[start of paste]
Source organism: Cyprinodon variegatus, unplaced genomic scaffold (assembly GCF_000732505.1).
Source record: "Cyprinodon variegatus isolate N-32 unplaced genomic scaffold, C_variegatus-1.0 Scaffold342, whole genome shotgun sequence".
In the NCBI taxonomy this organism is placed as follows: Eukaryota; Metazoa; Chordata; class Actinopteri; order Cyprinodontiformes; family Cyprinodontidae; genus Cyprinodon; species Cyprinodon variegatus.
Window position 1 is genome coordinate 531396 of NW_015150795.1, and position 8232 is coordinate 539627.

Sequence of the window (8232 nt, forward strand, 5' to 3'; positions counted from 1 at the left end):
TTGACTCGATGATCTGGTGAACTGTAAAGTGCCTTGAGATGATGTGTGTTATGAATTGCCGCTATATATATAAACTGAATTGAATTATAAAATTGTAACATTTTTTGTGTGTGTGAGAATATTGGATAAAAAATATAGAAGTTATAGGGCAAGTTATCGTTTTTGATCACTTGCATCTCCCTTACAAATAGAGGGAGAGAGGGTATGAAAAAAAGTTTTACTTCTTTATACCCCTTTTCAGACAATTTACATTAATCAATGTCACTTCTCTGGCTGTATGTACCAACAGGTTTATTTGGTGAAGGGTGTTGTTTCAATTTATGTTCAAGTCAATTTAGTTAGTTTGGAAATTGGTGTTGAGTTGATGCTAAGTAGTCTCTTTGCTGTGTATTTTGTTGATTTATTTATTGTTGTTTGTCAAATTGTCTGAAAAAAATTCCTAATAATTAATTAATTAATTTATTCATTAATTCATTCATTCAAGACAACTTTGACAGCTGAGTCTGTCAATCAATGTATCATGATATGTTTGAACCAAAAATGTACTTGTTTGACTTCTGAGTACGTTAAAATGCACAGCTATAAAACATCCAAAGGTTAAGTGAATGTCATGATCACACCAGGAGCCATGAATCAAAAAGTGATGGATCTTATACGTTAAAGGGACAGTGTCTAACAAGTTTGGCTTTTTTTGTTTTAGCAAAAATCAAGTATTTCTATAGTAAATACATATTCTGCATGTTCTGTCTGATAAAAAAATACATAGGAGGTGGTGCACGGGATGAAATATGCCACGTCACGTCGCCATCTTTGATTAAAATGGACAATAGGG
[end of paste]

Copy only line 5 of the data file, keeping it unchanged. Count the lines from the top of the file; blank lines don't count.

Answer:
Sequence of the window (8232 nt, forward strand, 5' to 3'; positions counted from 1 at the left end):